Are we using water wisely?

  Mar 31, 2021 9:30 am Ibrar Younas 981
World Water Day has sparked a fresh debate in the TRNC about the country’s water resources. GÜLDEREN ÖZTANSU looks at the issues

Are we using water wisely?

WORLD Water Day has taken place on March 22 every year since 1993, following the adoption of a United Nations resolution by its General Assembly.

Its aim is to celebrate water and raise awareness of related issues such as water waste, the water crisis and of the 2.2 billion people around the world who do not have access to safe water.

In North Cyprus, water management is an issue that should be addressed in the path towards water security. 

Environmental Engineers Chamber head Nilden Bektaş-Erhürman suggested that, according to the data provided by the Met Office, last year was not a dry year. However, there was considerable water stress. 

“This data and the water stress we experienced show us just one conclusion: and that is that we cannot protect our water resources effectively,” she said.

2021, on the other hand, has so far been a drier year than last year with less rainfall, she noted. 

Arguing that water problems have existed in Cyprus for over 50 years, Ms Bektaş-Erhürman assessed the need for an effective national policy. 

“Even though this reality is known, we have not developed any sort of national water policy for the protection of our water resources and for our resources to be managed sustainably,” she said.

Last September saw the temporary return of rationing after repairs to the five-year-old pipeline supplying fresh water from Turkey – which snapped in two in January 2020 – overran, leaving the Geçitköy reservoir it supplies empty.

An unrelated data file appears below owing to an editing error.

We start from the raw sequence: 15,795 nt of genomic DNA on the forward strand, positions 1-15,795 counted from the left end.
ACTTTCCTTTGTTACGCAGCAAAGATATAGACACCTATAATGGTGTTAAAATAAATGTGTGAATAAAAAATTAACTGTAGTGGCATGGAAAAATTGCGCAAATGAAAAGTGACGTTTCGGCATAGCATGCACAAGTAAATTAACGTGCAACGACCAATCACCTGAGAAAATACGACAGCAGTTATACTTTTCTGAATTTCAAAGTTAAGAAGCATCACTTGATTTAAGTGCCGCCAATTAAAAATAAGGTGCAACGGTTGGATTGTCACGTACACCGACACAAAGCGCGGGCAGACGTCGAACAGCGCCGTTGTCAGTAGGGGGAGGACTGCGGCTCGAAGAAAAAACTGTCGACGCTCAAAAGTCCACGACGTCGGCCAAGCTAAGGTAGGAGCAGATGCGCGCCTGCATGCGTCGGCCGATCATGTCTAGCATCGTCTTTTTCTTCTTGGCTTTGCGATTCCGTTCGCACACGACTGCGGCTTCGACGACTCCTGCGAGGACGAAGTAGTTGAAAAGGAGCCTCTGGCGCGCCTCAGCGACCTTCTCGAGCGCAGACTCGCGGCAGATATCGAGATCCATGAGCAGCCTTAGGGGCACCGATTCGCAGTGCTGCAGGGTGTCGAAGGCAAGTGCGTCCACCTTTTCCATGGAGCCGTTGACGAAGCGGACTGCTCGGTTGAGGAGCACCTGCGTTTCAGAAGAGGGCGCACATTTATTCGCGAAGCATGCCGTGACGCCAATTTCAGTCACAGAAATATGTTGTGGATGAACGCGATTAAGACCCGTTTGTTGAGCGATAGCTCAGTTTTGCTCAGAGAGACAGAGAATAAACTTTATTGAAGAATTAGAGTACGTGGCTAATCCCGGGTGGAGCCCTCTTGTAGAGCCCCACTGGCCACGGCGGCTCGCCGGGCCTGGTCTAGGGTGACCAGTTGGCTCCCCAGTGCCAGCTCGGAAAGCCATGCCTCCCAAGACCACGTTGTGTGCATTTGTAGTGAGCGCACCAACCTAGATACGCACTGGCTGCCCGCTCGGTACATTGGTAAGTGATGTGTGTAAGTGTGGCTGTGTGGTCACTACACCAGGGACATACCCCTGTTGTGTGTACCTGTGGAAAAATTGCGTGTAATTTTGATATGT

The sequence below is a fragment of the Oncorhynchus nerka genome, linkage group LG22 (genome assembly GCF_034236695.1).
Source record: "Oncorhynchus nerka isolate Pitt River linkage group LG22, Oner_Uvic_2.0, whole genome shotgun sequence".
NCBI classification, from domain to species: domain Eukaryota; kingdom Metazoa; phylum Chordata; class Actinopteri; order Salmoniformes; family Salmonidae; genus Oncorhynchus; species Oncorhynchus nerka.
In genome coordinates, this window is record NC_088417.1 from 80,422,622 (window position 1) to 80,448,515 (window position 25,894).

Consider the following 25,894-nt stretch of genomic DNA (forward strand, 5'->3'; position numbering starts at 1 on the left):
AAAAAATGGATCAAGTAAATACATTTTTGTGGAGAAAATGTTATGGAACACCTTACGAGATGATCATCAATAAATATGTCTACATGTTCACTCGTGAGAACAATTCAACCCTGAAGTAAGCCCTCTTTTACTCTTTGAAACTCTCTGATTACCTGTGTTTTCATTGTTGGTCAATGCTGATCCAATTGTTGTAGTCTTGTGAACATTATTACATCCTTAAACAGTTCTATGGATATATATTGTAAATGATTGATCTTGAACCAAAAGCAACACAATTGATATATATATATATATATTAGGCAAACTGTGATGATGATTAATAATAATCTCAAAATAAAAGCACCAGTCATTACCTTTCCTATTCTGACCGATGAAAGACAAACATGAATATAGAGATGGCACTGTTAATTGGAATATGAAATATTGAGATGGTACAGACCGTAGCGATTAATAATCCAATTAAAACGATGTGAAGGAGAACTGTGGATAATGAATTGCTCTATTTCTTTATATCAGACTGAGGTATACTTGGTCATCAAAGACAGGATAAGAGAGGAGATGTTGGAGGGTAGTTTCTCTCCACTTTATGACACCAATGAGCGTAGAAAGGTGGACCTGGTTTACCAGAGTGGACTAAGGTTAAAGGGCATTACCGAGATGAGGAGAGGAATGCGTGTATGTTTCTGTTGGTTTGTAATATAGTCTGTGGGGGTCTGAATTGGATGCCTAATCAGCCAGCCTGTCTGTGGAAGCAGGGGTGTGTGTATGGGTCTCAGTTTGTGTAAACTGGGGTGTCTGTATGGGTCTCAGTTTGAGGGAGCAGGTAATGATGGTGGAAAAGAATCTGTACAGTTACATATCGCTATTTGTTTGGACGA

The water stress experienced last year, despite it not being a dry season, “put us even further behind the days before water was sent from Turkey” Ms Bektaş-Erhürman noted. 

“That was such a water crisis,” she said. “This shows us that we haven’t moved forward by even an inch.”

According to the latest measurements taken by the Waterworks Department, seven of the TRNC’s 17 reservoirs, excluding Geçitköy, are below half their capacity. Eight are more than half full but have failed to reach the “desired” capacity, while the water levels in two reservoirs “could not be measured”. 

Waterworks Department head Tarkan Çeki said that the two reservoirs that could not be measured “just don’t hold enough water” for meaningful measurements to take place.

The 17 reservoirs, which have a total capacity of some 14.7 million m3, contained around 6.8 million m3 of water in January 2021, or 46.35 per cent of capacity. 

That compared to roughly 12.5 million m3 of water (75.7 per cent) in June 2019, the most recent period before this year that figures are available for.

The reservoir holding the most amount of water in January was Arapköy Ayanidere, which was 98.54 per cent full, Mr Çeki said.